• Emended diagnosis. Gonyaulacacean (leptodinioid) chorate cysts with subspheroidal to ovoidal central body, bearing gonal processes and sutural features (ridges, septa) reflecting plate arrangement; suturocavate. The processes are of two types: (i) six prominent equatorial processes, tubular, broad, distally open; and (ii) slender processes, solid, distally furcate, located elsewhere on epi- and hypocyst excluding cingulum. The slender processes are connected by sutural septa with U-shaped and entire distal margin; the equatorial processes are occasionally connected to each other and to the slender ones by low septa. The archaeopyle is epicystal.

  • Emended description. Chorate cysts with subspheroidal to ovoidal central body, bearing gonal (processes) and sutural (ridges and septa) ornament; suturocavate. Epi- and hypocyst are of similar size, or epicyst is slightly smaller. The central body surface is internally smooth, and externally bears rugulate ornament covering most of the plate areas; plate margins are smooth, and often regularly perforate (lines of perforations parallel to plate boundaries); septa and processes have smooth walls. The processes are of two types: (i) six equatorial tubular processes located in gonal positions between cingular and postcingular series; and (ii) slender gonal processes, positioned elsewhere on epi- and hypocyst, except for margins delimiting cingulum. The equatorial processes are distinct, tubiform, with oval to elliptical cross-sections (wider in equatorial plane), distally are flared and open, terminating with a few aculeate spines (c. 7–10 µm in length). The equatorial processes bear three to four longitudinal striae (faint, poorly expressed) extending from postcingular and cingular sutural ridges. The slender processes are generally solid (may be partially hollow), resulting from merging of sutural septa at gonal points; distally are furcate (usually trifurcate), with branches more or less perpendicular to process stem and parallel to sutures; occasionally with additional bifurcation of second order. The slender processes are connected by a network of U-shaped septa, variable in height, with entire distal margin; septa are equal in height to process length, with minimum height at half distance between the processes. Rarely, the equatorial processes are connected by low septa to the slender processes, or are interconnected basally by septa or septum-like hollow membranous structures. The tabulation formula is 4′, 6″, 6c, 6′″, 1p, 5 s (ps, ls, rs, ras, as), 1″″, expressed by the archaeopyle and arrangement of gonal and sutural features, indicating leptodinioid pattern (sexiform hypocystal configuration, L-type ventral organisation, and neutral torsion of the hypocyst). Sutural ridge between plates 1′ and 4′ may be reduced; ridges outlining plate 1′″ and sulcal plates may be reduced or absent. The cingulum is relatively narrow, laevorotatory, shifted by one cingulum width. The archaeopyle is epicystal (formula A1–4′ + P1–6″), operculum is free or attached ventrally.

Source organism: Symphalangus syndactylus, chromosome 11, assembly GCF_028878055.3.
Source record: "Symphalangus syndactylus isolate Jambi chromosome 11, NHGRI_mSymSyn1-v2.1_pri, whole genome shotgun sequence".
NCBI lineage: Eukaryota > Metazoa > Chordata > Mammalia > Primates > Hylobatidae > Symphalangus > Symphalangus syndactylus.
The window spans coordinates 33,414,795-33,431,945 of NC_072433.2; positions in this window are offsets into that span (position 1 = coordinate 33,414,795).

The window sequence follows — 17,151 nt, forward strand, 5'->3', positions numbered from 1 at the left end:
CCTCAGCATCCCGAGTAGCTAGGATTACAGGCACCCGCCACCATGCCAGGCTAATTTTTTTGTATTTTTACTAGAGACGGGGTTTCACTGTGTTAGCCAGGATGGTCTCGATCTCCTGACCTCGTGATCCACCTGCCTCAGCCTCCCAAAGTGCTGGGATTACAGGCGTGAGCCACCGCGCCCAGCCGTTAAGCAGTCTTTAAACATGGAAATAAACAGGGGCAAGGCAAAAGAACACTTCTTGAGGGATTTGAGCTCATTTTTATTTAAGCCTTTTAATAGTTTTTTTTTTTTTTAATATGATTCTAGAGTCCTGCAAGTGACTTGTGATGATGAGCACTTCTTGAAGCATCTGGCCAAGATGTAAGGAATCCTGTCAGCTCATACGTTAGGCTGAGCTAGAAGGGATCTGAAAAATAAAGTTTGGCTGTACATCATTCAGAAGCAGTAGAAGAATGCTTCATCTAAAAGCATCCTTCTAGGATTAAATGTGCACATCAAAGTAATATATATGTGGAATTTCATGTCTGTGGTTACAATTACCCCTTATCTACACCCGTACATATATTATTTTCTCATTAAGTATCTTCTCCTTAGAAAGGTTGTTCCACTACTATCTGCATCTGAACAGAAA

• Dimensions (minimum (mean) maximum).

  • Central body length (operculum attached): 40 (50.5) 62 µm, central body width: 37 (48) 60 µm, equatorial process length: 18 (24.6) 32 µm, slender process length: 13 (19.6) 25 µm, maximum septa height: 13 (19.6) 25 µm, minimum intergonal septa height: 2 (4.7) 9 µm (42 specimens measured).

  • Remarks. The present emendation defines more precisely the distribution of the sutural and gonal features on the cyst surface and their correspondence to the tabulation pattern (see also Figure 4). Additionally, it highlights the nature of tubular equatorial processes that are in gonal positions in the type species of the genus, as are the slender ones.

  • The central body wall in C. asymmetricum is relatively thin (c. 0.5–1 µm), but robust. It is homogeneous in structure with indistinguishable layering (Plate 2, figure 8). The surface of the central body wall is smooth, foveolate, or granular under TLM. SEM studies prove it to be rugulate, resembling the wrinkled skin of withered fruit (Plate 2, figures 5–7, 12; Plate 3, figures 6, 7, 9–12). Plate margins are smooth, with the characteristic lines of perforations, which is a manifestation of the suturocavate septal nature (Plate 2, figures 5–7; Plate 3, figures 5–7). The most characteristic features of this species are the epi- and hypocystal slender gonal processes connected by U-shaped sutural septa (Plate 2, figures 6, 7, 13). The slender processes are distally furcate (usually trifurcate), commonly with additional second-order bifurcation (Plate 2, figure 13; Plate 3, figure 12) similar to the processes in Spiniferites ramosus (Ehrenberg 1837) Mantell 1854. The six tubular (equatorial) processes in C. asymmetricum bear distally a few characteristic, aculeate spines (Plate 2, figures 5, 9, 10) that arise from the outer surface of the process wall. The spines arise perpendicularly to the process wall and curve distally towards the central body.

  • Recorded stratigraphical range. Middle upper Campanian–uppermost Campanian, upper-third ‘Inoceramusinkermanensis Zone–lowermost ‘Inoceramusredbirdensis Zone (recorded in Piotrawin, Podole, Raj, and Raj North).

  • Plate 5.